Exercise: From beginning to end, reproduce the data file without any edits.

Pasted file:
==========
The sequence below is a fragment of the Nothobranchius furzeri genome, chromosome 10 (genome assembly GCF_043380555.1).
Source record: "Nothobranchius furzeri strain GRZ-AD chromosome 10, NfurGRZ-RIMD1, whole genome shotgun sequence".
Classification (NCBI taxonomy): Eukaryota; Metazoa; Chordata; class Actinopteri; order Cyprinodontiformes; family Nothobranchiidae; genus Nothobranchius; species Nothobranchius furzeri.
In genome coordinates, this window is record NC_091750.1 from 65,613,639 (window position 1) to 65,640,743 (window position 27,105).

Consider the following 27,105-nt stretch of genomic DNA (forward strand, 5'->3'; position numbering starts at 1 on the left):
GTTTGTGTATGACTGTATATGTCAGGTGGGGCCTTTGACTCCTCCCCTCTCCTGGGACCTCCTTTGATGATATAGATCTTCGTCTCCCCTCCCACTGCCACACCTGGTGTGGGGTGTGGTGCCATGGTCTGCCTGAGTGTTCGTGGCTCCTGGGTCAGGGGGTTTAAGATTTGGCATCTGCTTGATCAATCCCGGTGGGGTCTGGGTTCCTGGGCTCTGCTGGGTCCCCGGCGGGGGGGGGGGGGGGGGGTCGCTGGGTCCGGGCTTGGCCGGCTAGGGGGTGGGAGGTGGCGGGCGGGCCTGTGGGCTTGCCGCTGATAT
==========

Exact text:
The sequence below is a fragment of the Nothobranchius furzeri genome, chromosome 10 (genome assembly GCF_043380555.1).
Source record: "Nothobranchius furzeri strain GRZ-AD chromosome 10, NfurGRZ-RIMD1, whole genome shotgun sequence".
Classification (NCBI taxonomy): Eukaryota; Metazoa; Chordata; class Actinopteri; order Cyprinodontiformes; family Nothobranchiidae; genus Nothobranchius; species Nothobranchius furzeri.
In genome coordinates, this window is record NC_091750.1 from 65,613,639 (window position 1) to 65,640,743 (window position 27,105).

Consider the following 27,105-nt stretch of genomic DNA (forward strand, 5'->3'; position numbering starts at 1 on the left):
GTTTGTGTATGACTGTATATGTCAGGTGGGGCCTTTGACTCCTCCCCTCTCCTGGGACCTCCTTTGATGATATAGATCTTCGTCTCCCCTCCCACTGCCACACCTGGTGTGGGGTGTGGTGCCATGGTCTGCCTGAGTGTTCGTGGCTCCTGGGTCAGGGGGTTTAAGATTTGGCATCTGCTTGATCAATCCCGGTGGGGTCTGGGTTCCTGGGCTCTGCTGGGTCCCCGGCGGGGGGGGGGGGGGGGGGTCGCTGGGTCCGGGCTTGGCCGGCTAGGGGGTGGGAGGTGGCGGGCGGGCCTGTGGGCTTGCCGCTGATAT